How Different Image Characteristics Drive Pinterest Engagement
Marketing was once very reliant on text. But with everyone today carrying a camera in their pocket — their mobile phone — the Web experience has become increasingly visual and brands are telling their stories through images.
“We are inherently visual animals,” said Apu Gupta, CEO of Curalate. “When you think about the history of mankind, we were initially painting on walls. We started with pictures, which are more emotional than text and unlike video and sound, it is a minimal commitment.”
As Gupta explained, science also supports the fact that humans subconsciously choose to interact with pictures before words, because sight is our most developed sense.
Now brands are making use of images more and more, especially on platforms like Instagram, Pinterest, Facebook and even Twitter. To better understand the psychology behind images and the actions they trigger, Curalate did a study that connects image characteristics with consumer behavior on Pinterest. The results revealed that visual characteristics like textures, colors and presence of faces impact social actions such as pins, repins and likes.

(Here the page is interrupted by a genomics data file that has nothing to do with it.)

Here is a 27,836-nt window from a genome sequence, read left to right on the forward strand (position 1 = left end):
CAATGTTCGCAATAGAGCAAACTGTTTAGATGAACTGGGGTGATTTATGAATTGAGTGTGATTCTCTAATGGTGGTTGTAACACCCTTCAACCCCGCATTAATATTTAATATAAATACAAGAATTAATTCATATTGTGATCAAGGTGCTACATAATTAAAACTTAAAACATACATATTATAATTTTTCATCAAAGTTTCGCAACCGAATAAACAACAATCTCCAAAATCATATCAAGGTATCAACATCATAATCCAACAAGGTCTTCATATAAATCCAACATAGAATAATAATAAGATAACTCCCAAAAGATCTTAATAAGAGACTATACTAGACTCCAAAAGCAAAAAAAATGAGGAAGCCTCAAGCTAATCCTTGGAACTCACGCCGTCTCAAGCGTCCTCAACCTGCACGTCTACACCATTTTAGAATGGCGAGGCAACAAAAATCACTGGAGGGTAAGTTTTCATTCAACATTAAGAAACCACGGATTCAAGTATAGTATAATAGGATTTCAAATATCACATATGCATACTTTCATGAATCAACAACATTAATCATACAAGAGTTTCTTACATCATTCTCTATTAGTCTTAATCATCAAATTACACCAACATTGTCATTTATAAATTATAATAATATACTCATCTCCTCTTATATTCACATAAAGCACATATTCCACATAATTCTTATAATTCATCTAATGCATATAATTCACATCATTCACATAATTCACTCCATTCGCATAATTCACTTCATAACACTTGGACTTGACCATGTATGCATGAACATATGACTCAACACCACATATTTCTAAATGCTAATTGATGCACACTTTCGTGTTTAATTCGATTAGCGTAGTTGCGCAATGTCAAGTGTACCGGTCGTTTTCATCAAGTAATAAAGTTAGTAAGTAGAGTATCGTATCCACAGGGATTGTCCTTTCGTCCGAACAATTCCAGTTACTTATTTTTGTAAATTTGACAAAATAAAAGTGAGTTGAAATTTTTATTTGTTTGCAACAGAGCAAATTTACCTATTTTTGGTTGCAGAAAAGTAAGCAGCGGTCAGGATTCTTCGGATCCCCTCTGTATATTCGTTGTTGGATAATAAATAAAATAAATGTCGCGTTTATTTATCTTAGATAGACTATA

Curalate’s research also found that color matters. Predominantly red or orange images are repinned more often. The most repinned images have multiple colors. Additionally, very light and very dark images are not repinned as often. Red images get more repins than blue images. Images that are red, orange and brown receive roughly twice as many repins than images that are blue.
The findings also show that people pay attention to details. Images that contain less than 30 percent whitespace are repinned the most. Images with a smoother texture are repined up to 17 times more than images with a rough texture.
What’s really interesting is that people don’t want to see faces. Brand images without faces receive 23 percent more repins. There are also 4.25 times more pins of images without faces.
The key implication of Curalate’s research is that brands need to start making better decisions about imagery. Gupta referred to Michael Kors as a brand that really gets it and said others should check out what the brand is doing on Pinterest.
“What’s challenging about consumer [obsession with pictures], is there is so much context in a photo itself, that people aren’t using a lot of text to communicate with pictures,” said Gupta. “If someone’s posting a picture of a Michael Kors bag, they’ll just say something like, ‘I love it,’ and for brands that use analytics platforms that search text, this means consumers are talking a new language that brands can’t understand.”
Check out this cool inforgraphic for a better understanding of the findings.
Image via Shutterstock
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